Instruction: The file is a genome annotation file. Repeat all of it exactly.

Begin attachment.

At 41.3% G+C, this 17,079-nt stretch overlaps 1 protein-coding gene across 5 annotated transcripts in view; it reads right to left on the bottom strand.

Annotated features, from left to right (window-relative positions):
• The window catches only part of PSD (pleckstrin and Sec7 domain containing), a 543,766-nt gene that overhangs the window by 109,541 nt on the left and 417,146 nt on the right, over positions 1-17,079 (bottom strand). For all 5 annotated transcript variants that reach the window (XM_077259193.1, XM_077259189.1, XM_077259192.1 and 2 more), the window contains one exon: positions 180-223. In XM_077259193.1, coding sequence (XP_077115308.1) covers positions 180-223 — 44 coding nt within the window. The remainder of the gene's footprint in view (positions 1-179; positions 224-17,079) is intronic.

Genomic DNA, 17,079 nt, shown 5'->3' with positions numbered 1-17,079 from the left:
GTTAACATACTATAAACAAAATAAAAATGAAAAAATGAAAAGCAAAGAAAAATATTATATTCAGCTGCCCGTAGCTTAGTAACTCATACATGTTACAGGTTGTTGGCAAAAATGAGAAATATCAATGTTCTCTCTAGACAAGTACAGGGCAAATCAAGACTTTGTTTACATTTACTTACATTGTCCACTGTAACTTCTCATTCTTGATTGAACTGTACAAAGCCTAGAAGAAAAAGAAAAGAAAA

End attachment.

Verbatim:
At 41.3% G+C, this 17,079-nt stretch overlaps 1 protein-coding gene across 5 annotated transcripts in view; it reads right to left on the bottom strand.

Annotated features, from left to right (window-relative positions):
• The window catches only part of PSD (pleckstrin and Sec7 domain containing), a 543,766-nt gene that overhangs the window by 109,541 nt on the left and 417,146 nt on the right, over positions 1-17,079 (bottom strand). For all 5 annotated transcript variants that reach the window (XM_077259193.1, XM_077259189.1, XM_077259192.1 and 2 more), the window contains one exon: positions 180-223. In XM_077259193.1, coding sequence (XP_077115308.1) covers positions 180-223 — 44 coding nt within the window. The remainder of the gene's footprint in view (positions 1-179; positions 224-17,079) is intronic.

Genomic DNA, 17,079 nt, shown 5'->3' with positions numbered 1-17,079 from the left:
GTTAACATACTATAAACAAAATAAAAATGAAAAAATGAAAAGCAAAGAAAAATATTATATTCAGCTGCCCGTAGCTTAGTAACTCATACATGTTACAGGTTGTTGGCAAAAATGAGAAATATCAATGTTCTCTCTAGACAAGTACAGGGCAAATCAAGACTTTGTTTACATTTACTTACATTGTCCACTGTAACTTCTCATTCTTGATTGAACTGTACAAAGCCTAGAAGAAAAAGAAAAGAAAA